Getting Started with Excel


Excel is one of the most important business applications of all time. It allows managers to perform sophisticated and powerful analyses, including quickly connecting with corporate databases with hundreds of thousands of records. At the same time, it is intuitive and straightforward to use. It would be hard to find any business, small or large, whose managers do not rely on Excel in their daily work.

In this book, we start with the basics and then quickly demonstrate how to use some of the most advanced features of Excel. At the outset, it is important to get two important things out of the way. First, as a beginner, there is no substitute for experience. Each lesson in this book contains a rich set of practice problems and assessments that require that you apply what you are learning in the live Excel application. Don’t skip over the problems. The only way to learn a skill in Excel is to do it in Excel.

The second important point is that you should also find ways to experiment with Excel. When you have a decision to make that requires you to analyze something numerically, put the numbers in Excel. When you are done with a homework assignment or set of practice problems, play with the numbers in the assignment. Eventually, you will feel comfortable with Excel as a tool to help you solve many types of business and personal problems. Let us begin by discussing the Excel working environment.

Working in Excel

The Excel Working Enviorment Transcript

When you open Excel, you are typically presented with a blank workbook. A workbook is an Excel file that stores all the information, calculations, and analyses that you may have already completed. A workbook must contain at least one worksheet. A worksheet contains the actual data and calculations. A worksheet is organized into a collection of cells arranged in the form of a table. Cells store individual pieces of data or calculations. Figure 1.1 shows a blank Excel workbook. You will notice a fairly sophisticated menu system at the top of the workbook—but don’t worry! We will discuss Excel’s menus in the next few sections. Near the bottom left of Figure 1.1, you can see the text “Sheet1” on a tab. This designates that there is one worksheet in the workbook. You can add a worksheet by clicking on the plus icon next to the word “Sheet 1.” When you have more than one worksheet in your workbook, you can move to another worksheet in the workbook by clicking on that particular worksheet tab.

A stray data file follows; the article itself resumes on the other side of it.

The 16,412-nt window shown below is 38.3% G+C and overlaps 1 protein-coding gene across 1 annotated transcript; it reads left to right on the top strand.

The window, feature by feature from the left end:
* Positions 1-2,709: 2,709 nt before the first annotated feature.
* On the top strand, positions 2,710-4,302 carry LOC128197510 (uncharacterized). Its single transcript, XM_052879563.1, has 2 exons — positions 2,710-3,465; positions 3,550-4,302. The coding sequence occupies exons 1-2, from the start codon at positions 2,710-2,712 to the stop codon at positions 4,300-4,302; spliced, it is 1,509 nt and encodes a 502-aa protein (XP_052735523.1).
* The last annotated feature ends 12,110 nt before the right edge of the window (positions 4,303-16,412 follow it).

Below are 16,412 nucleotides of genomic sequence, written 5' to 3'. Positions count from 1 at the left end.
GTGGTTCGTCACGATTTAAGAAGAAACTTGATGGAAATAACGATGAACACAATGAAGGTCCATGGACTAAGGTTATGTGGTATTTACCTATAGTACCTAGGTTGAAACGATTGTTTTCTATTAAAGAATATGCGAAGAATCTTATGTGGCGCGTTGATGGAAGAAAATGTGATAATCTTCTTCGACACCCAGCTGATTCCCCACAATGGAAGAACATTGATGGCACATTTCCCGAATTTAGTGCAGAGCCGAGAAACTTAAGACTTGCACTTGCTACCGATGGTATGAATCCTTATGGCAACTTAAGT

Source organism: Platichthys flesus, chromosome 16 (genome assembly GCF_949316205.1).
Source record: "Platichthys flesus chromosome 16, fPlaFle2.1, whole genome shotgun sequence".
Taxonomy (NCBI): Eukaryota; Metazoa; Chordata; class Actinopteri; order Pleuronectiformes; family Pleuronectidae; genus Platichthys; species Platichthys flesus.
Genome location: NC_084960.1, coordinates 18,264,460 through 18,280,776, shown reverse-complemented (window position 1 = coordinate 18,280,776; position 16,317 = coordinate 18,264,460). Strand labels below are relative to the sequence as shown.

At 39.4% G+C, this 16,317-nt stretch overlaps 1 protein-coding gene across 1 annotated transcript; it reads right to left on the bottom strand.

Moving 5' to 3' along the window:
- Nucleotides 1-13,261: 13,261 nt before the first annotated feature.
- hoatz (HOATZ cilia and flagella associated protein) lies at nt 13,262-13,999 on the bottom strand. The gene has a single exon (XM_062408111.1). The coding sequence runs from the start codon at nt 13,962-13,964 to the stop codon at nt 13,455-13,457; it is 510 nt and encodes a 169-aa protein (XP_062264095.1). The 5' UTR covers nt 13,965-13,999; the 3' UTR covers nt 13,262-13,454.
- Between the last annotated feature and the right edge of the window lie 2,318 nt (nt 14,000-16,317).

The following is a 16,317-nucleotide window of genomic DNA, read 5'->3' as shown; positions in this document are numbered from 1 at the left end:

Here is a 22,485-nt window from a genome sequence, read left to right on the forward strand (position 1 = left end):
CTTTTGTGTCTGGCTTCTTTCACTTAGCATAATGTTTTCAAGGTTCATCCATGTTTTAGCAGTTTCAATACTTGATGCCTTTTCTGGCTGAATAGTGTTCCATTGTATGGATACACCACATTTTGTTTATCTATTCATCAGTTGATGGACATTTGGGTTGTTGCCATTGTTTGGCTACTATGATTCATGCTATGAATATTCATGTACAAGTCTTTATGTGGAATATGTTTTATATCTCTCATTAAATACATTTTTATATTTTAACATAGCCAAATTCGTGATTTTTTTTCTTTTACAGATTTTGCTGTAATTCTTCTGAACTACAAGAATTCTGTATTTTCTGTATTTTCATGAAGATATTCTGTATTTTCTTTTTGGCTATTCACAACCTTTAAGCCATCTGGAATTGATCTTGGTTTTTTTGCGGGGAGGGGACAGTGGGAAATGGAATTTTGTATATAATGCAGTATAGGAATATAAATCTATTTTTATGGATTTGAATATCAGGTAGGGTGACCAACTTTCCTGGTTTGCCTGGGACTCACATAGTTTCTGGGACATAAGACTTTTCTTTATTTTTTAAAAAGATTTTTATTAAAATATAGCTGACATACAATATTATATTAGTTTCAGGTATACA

You will also notice that each of the worksheets is divided into a number of cells. You can select a cell by clicking on that cell. You will also notice that each cell has an address that can be described in terms of the row and column that correspond to that particular cell; we refer to cells by their addresses. The top-left cell in a worksheet is cell A1. The cell in column F and row 10 is called cell F10.